I want to know whether or not a journal that published a proof $P$ of an important theorem $T$ is still open to accept another proof $P'$ of $T$ such that $P'$ is greatly simpler than $P$, assuming, of course, that $P'$ is correct.

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    $\begingroup$ Sure, why not? It would depend on how important $T$ was and how much better or how illuminating the new proof was. I don't see why it would matter whether the old proof was published in the same journal or some other journal. $\endgroup$ – bof Aug 21 '14 at 8:11
  • $\begingroup$ Do you have a simple proof of Fermat's Last Theorem? $\endgroup$ – bof Aug 21 '14 at 8:13
  • $\begingroup$ @bof: Thanks for your attention. I am just being wary and discreet about choosing a journal. I have a simple proof of another of Fermat's theorem. We will see! $\endgroup$ – Megadeth Aug 21 '14 at 8:13
  • $\begingroup$ It's less about $T$ than about $P'$, you might say: A substantially new proof may use different (new?) methods, from which we can possibly learn more than from $T$ itself. Also, $P'$ may be so differnt that it may suggest different generalizations of $T$. You might even publish a new(!) proof of Pythagoras, adding to an already long collection. $\endgroup$ – Hagen von Eitzen Aug 21 '14 at 8:20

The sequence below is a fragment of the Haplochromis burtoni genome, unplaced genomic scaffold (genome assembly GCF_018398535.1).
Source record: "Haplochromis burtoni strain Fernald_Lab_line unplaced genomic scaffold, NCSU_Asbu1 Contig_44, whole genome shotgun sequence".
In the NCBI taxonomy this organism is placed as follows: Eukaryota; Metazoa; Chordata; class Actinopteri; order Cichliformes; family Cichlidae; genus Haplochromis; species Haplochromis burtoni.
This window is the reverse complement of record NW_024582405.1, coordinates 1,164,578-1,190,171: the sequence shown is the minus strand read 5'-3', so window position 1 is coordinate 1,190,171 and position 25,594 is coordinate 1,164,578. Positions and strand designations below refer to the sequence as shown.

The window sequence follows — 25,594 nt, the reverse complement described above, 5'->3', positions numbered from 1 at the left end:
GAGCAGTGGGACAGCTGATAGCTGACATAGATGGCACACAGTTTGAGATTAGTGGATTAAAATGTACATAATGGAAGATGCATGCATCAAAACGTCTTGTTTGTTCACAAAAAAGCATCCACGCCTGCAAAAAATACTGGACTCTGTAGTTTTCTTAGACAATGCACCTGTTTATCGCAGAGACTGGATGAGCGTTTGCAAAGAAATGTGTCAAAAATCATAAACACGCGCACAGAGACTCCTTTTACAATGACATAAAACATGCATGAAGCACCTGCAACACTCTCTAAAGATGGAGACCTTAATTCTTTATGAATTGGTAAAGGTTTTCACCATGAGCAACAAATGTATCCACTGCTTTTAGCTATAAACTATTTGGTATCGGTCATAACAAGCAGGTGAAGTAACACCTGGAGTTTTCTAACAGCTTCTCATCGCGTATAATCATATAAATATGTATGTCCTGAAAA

• $\begingroup$ @bof: So did you imply that if $T$ is a conjecture then situation is different? $\endgroup$ – Megadeth Aug 21 '14 at 8:21

I guess it depends on many things. First of all, what is the relevance of $T$ in its field? And secondly: what is the relevance of the new proof of $T$?

In my field of research, nonlinear PDEs, it frequently happens that a researcher can solve a PDE by a "new" approach. However, this approach might be confined to that particular equation, and a referee may decide that the publication of a paper with a new proof that applies to a single problem is not worth.

But it also happens that a researcher introduces a new method that can be used to prove (hopefully in an easier way) some known result. If this method is fairly general and can be applied to other problems, then a referee will probably accept the manuscript for publication.

Finally, more and more journals recommend to their referees that manuscripts should be original. A different proof of theorem $T$ will then be rejected almost immediately is the manuscript is written only to show that you found another proof.


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